Alnwick garden is a worksheet-free zone where children cast off their cotton wool wrapping and learn to take risks. Elaine Williams joins in the adventure
It's hard to resist, and every child has to do it. As they cross the articulated wooden walkways suspended 60ft above the ground they just have to jump up and down, making the bridges swing and their legs wobble. For those worried by heights it is a challenging moment to say the least.
The walkways lead to one of the world's largest tree houses - a series of turret-topped fairy-tale cottages - the whole structure built into the higher branches of 16 lime trees with breathtaking views across Northumberland. The tree house moves and bends as the trees grow or rock in the wind. Below is a wooded ravine, soon to be the site of Europe's largest adventure playground; beyond is the expansive, romantic Capability Brown landscape of Alnwick Castle.
The tree house and the play ground are the latest additions to the Alnwick garden, which opened in 2002 and now attracts more than half a million visitors a year, and which is forging a radical agenda on play.
Wheelchair users can go up through the tree canopy, and will be able to access the adventure playground. The purpose of these ambitious projects - the tree house cost pound;3 million, the playground a "substantial" sum, paid for with a mixture of private and public funding and with a lottery bid pending - is to expose children to risk-taking and challenge in an environment that promotes imaginative freedom.
Although the garden has conventional flowerbeds, it also has a poison garden full of exotic and toxic plants. There's a bamboo labyrinth where children can hide and explore imaginary worlds, and a vast number of sculptural waterfalls. At any Alnwick play event you will find children getting wet running through water jets or standing under water spray, letting it cascade over hands and feet.
Alison Hamer, Alnwick's learning programmes manager, says the garden's trustees took to heart the premise that children develop by taking risks and learn through their senses. "We like children to get wet and dirty, to face physical challenges in order to promote mental development. This is a no-worksheet garden. We have wrapped children up in cotton wool for too long; you can break an arm tripping up over a stone. There has to be risk-taking."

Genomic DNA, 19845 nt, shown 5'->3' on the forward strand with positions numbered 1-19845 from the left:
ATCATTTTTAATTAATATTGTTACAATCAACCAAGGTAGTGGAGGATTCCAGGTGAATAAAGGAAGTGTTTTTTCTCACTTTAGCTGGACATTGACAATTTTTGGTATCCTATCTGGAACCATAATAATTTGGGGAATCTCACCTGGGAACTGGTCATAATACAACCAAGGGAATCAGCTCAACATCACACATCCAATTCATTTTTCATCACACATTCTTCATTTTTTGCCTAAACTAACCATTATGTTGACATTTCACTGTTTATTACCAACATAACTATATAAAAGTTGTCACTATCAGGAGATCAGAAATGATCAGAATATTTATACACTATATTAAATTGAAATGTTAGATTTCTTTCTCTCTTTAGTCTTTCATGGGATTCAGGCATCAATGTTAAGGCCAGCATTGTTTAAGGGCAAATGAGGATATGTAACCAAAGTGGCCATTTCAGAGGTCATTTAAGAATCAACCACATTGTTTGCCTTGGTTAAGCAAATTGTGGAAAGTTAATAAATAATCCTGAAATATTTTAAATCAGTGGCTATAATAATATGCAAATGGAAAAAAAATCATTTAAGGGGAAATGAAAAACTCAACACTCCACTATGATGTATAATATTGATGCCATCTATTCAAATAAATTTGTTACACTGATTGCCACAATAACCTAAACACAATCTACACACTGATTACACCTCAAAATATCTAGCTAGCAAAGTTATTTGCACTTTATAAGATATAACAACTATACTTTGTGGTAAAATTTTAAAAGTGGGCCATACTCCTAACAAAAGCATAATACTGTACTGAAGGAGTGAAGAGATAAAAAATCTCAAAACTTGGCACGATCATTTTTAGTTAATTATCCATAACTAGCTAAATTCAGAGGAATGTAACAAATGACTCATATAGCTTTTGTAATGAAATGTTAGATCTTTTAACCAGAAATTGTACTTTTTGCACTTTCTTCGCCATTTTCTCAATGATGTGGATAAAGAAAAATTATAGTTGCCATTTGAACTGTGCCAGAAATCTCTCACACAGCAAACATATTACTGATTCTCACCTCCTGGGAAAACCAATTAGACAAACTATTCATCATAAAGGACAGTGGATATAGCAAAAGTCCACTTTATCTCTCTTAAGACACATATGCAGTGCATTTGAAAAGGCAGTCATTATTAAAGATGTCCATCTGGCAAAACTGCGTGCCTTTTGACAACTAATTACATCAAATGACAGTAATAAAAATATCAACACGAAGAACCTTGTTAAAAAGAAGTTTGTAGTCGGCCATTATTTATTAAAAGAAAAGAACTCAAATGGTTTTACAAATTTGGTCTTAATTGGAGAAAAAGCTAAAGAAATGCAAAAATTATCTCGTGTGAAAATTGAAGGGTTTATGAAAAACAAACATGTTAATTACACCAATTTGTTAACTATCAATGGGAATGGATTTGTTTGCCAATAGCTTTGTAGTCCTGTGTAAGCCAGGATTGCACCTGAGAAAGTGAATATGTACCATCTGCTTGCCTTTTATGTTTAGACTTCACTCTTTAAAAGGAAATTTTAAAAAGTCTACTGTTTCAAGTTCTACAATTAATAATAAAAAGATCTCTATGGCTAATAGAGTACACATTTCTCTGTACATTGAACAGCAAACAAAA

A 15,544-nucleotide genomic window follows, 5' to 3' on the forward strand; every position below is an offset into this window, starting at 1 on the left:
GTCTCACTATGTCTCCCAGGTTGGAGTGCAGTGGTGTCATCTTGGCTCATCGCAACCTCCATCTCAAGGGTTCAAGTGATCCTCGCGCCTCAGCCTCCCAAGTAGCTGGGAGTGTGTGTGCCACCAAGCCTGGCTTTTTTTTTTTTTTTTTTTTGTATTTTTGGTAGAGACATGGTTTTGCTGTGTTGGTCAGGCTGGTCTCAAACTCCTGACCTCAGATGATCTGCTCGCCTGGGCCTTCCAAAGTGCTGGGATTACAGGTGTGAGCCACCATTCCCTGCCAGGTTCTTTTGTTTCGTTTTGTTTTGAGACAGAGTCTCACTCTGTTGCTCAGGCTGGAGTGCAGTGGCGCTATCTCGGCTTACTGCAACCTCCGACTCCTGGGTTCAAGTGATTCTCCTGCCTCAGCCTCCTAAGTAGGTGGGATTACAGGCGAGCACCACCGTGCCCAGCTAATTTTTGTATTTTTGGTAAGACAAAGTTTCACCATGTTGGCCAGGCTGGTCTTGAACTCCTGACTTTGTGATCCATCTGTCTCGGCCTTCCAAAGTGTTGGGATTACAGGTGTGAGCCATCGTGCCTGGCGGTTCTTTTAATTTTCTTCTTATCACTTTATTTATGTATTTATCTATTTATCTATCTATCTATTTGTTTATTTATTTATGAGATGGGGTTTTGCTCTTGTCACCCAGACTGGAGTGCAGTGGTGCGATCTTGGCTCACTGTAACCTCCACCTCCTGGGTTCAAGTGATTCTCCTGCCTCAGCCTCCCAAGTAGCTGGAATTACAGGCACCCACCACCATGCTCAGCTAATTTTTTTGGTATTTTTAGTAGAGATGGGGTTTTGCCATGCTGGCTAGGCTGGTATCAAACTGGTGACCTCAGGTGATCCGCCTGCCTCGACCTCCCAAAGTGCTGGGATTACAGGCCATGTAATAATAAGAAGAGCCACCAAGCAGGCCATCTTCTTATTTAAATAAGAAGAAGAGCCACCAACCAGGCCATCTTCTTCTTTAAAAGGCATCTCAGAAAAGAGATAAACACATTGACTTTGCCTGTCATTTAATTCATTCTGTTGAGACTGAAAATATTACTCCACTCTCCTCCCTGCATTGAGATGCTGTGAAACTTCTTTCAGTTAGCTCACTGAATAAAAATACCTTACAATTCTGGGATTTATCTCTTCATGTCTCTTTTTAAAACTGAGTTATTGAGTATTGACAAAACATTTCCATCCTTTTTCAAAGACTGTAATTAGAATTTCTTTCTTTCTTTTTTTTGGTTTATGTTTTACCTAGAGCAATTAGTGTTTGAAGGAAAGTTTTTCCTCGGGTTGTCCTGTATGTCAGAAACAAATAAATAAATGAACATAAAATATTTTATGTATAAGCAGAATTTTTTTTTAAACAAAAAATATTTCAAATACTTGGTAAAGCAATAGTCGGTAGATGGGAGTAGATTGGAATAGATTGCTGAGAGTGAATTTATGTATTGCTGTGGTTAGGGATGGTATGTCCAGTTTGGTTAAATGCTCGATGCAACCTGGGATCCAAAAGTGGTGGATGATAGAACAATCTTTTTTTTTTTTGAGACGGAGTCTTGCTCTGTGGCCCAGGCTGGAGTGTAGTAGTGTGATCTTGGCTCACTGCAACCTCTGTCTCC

The adventure playground, still at the design stage, is intended to be groundbreaking, not only in scale - it will accommodate 1,000 youngsters at any one time - but in its scope for giving children of all abilities the freedom to climb, tunnel and dig; abseil; muck around in hollows and sand banks; and indulge in make-believe and role play.
The idea for the garden came when the Duchess of Northumberland, whose home is Alnwick Castle, was out walking with her five-year-old son Max, one of her four children. She watched him climb a tree in a wilderness area of the estate overlooking beech trees, meadows and the river Aln and imagined transforming this wilderness into a place where other children could come and have the freedom to climb and explore.
The Alnwick venture is as far away as you can get from the usual play park, with swings and multi-coloured climbing frames which, according to a Children's Society and Children's Play Council survey, many children find boring. (The council recently received government funding to look at ways to expand play opportunities in England.) The Duchess has asked Gunter Beltzig, who designed the pirate ship for the Princess Diana playground in Kensington Gardens, which has given London's children hours of imaginative free-for-all, to design the Alnwick playground. His aim, he says, is to "open the valve" to children's "joy of playing" and their "creativity and spontaneity" in an "ever-changing world of uncompromising dreams and wishes". The best design, he believes, is one that can respond to the "unplanned for, different use it is put to".
Beltzig will be assisted by Brummie Stokes, a consultant for the treehouse project, who runs an outdoor activity centre on the Welsh borders called A Taste for Adventure. Stokes, an ex-SAS soldier and mountaineer who lost his toes to frostbite on one of many climbs up Everest, is noted for his ability to inspire disabled children to face physical risk and challenge.
He grew up in poverty in the back streets of Birmingham where canal banks and waste ground were his childhood haunts, and at the age of nine stowed away on a Glasgow-bound train. "My life then was full of dangers," he says, "and I'm not suggesting children should be exposed to such danger, but there is a human need for excitement and adventure, to push at barriers, and if young people cannot access it then they will seek it in anti-social behaviour.
"Play activity, if it is challenging enough, will fulfil that need for excitement in a positive way. If we don't have such opportunities then we end up with kids with lots of adrenalin, with nowhere to go and no ability to manage risks."